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Philosophy

Page history last edited by Abigail MacLean-Blevins 7 years, 6 months ago

     My teaching philosophy, and therefore my teaching practice, is centered around the individual student.  As a teacher, I strive to not only be a facilitator of learning and a purveyor of content information, but also an advocate for each of my students.  My students are learning to negotiate in the world around them; my sincerest wish for them is that they become successful negotiators without losing their individuality and that spark that shines so clearly now and makes them each unique.  To support the development of their individuality and to foster an appreciation in my students for the unique aspects of their peers, I focus on teaching through projects, experiments, and group work that allow students to explore real-world topics, make their own discoveries, and interact with their peers in meaningful and positive ways.  

Students carefully observing the focus of a scientific experiment and recording detailed observations.

 

     In addition to student-centered teaching practice, a core tenant of my teaching philosophy is the importance of technology both as a learning tool and as the content being studied.  Students of all ages and in varied educational situations are being asked to use technology with increasing frequency, as means of communication and as an aid to education.  Schools all over the country and the world are investing in new hardware, software, and technology training for teachers and students.  It seems clear to me that technology has become and will continue to be an integral part of the school experience for students.  As an elementary teacher, I believe that I can help to prepare my students by using technology, allowing them to use technology, and entering into discussions about technology.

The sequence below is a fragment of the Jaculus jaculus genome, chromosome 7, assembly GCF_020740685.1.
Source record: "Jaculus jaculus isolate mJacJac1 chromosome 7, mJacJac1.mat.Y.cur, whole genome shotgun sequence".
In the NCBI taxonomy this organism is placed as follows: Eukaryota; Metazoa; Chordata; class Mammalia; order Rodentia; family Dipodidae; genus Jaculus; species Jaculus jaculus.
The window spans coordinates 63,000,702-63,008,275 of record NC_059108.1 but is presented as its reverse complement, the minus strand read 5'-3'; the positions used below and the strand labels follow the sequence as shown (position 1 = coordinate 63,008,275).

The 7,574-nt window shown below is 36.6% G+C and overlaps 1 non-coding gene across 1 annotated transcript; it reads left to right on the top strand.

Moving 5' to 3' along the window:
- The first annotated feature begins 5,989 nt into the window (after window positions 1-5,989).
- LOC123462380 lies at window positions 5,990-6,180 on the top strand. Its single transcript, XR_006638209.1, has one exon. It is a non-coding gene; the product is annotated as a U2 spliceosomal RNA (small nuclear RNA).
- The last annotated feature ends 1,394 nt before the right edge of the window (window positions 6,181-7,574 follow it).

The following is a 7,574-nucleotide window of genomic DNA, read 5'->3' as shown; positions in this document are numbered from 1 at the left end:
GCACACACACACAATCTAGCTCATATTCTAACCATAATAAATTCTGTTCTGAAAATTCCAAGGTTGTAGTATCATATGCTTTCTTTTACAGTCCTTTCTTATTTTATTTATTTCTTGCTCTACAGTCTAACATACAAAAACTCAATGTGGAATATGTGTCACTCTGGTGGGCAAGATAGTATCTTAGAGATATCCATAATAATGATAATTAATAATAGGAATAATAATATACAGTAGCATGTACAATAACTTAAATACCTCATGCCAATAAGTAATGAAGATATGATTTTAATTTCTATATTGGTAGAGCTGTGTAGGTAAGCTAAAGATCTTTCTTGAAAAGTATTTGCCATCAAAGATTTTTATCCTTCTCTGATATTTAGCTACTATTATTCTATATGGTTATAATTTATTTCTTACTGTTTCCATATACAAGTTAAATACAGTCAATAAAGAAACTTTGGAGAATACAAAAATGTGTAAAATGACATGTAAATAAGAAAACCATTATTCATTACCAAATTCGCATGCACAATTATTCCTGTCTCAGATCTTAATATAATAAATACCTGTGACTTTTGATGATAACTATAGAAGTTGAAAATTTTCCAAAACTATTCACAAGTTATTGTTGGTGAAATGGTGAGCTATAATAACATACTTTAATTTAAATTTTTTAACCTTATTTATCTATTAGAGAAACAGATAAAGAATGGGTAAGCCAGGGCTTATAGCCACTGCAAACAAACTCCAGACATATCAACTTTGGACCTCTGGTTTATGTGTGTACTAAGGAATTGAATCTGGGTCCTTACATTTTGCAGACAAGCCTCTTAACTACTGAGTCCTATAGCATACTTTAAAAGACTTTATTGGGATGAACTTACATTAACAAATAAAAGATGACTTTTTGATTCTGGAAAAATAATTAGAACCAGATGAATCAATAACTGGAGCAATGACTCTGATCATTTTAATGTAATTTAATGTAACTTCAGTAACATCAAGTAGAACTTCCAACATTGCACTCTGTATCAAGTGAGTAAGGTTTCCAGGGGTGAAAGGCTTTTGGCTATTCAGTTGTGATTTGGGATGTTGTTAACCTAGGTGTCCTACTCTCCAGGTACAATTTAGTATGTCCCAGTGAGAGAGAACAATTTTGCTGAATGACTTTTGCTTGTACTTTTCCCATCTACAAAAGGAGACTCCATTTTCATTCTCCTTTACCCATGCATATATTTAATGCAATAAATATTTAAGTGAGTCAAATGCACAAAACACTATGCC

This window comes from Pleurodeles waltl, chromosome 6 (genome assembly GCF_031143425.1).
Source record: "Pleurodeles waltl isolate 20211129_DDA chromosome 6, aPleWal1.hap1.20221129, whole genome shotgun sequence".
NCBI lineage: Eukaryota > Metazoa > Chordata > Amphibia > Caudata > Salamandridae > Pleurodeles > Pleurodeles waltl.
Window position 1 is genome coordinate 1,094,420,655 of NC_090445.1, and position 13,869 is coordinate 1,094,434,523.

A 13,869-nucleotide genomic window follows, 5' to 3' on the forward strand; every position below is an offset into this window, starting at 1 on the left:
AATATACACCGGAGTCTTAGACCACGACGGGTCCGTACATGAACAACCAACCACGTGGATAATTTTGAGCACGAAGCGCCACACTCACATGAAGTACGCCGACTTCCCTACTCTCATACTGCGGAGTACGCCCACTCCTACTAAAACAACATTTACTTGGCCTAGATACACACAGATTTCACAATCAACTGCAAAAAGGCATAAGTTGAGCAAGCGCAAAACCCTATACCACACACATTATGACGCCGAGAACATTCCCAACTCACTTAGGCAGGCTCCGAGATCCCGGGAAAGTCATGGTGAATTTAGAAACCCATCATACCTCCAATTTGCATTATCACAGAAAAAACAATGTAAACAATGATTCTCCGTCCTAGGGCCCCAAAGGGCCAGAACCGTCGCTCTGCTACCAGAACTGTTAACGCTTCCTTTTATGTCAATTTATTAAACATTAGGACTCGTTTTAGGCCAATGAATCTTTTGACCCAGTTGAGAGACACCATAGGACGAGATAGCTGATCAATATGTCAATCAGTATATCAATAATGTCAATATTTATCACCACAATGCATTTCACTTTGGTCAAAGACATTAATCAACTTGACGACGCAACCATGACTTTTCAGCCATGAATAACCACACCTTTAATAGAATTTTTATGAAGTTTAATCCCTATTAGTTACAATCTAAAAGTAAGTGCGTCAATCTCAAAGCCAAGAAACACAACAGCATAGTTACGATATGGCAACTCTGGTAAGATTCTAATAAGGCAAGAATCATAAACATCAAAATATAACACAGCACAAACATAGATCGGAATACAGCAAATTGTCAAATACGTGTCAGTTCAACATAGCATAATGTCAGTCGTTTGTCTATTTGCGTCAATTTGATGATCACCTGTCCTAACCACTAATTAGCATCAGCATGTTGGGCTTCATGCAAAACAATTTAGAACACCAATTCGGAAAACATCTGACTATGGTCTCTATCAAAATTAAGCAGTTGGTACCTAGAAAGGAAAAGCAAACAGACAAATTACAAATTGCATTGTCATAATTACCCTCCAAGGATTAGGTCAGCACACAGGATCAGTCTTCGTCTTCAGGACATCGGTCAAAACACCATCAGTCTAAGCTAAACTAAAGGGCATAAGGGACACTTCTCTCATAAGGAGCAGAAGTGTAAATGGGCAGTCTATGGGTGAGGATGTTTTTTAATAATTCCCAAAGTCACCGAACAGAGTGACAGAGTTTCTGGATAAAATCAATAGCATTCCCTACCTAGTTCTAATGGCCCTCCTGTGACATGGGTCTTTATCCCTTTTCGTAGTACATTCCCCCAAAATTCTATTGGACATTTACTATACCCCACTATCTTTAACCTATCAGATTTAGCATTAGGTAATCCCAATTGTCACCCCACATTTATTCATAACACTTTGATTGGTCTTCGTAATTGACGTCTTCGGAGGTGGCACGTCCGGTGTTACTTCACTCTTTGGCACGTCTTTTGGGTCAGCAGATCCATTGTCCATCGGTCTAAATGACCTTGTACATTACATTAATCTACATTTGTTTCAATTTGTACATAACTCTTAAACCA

Students collaboratively creating a Power Point Presentation.

 

     The third aspect of my teaching philosophy reflects my significant experiences as a globally engaged student; however, these experiences were largely limited to my high school and college education.  I believe that students, from a young age, should be introduced to the wider world outside of their community, state, and country in a meaningful and authentic way.  Especially as our world becomes more connected through technology, students with a respect for other cultures and a deep understanding of themselves as part of a global community will be more prepared to enter the adult world.  Further, as our world faces global issues including poverty, famine, depletion of natural resources, and destruction of the environment, we need active, global citizens; I believe teachers are in a position to encourage students to become global citizens.  As a teacher, my goal is to provide students with authentic experiences in becoming involved on a global scale and to encourage students to become dynamic international residents of our world. 

Sharing photographs and information from a previous stay in The Gambia.

 

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